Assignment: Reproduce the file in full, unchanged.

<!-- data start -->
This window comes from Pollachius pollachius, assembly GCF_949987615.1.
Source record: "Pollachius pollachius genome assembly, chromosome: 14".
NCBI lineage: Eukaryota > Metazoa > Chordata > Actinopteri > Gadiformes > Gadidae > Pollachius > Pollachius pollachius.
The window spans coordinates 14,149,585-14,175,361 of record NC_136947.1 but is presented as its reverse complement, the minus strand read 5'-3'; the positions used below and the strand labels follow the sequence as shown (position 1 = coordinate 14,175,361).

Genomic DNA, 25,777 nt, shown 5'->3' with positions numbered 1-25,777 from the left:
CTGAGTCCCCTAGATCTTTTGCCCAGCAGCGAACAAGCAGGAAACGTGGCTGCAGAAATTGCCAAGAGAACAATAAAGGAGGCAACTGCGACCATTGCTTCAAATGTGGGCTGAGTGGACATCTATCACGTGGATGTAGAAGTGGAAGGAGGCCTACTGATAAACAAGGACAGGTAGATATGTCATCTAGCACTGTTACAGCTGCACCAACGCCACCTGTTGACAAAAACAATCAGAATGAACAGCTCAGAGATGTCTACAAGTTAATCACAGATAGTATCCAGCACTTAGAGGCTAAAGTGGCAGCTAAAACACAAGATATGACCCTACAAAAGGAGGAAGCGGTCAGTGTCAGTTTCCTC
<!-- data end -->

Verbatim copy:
This window comes from Pollachius pollachius, assembly GCF_949987615.1.
Source record: "Pollachius pollachius genome assembly, chromosome: 14".
NCBI lineage: Eukaryota > Metazoa > Chordata > Actinopteri > Gadiformes > Gadidae > Pollachius > Pollachius pollachius.
The window spans coordinates 14,149,585-14,175,361 of record NC_136947.1 but is presented as its reverse complement, the minus strand read 5'-3'; the positions used below and the strand labels follow the sequence as shown (position 1 = coordinate 14,175,361).

Genomic DNA, 25,777 nt, shown 5'->3' with positions numbered 1-25,777 from the left:
CTGAGTCCCCTAGATCTTTTGCCCAGCAGCGAACAAGCAGGAAACGTGGCTGCAGAAATTGCCAAGAGAACAATAAAGGAGGCAACTGCGACCATTGCTTCAAATGTGGGCTGAGTGGACATCTATCACGTGGATGTAGAAGTGGAAGGAGGCCTACTGATAAACAAGGACAGGTAGATATGTCATCTAGCACTGTTACAGCTGCACCAACGCCACCTGTTGACAAAAACAATCAGAATGAACAGCTCAGAGATGTCTACAAGTTAATCACAGATAGTATCCAGCACTTAGAGGCTAAAGTGGCAGCTAAAACACAAGATATGACCCTACAAAAGGAGGAAGCGGTCAGTGTCAGTTTCCTC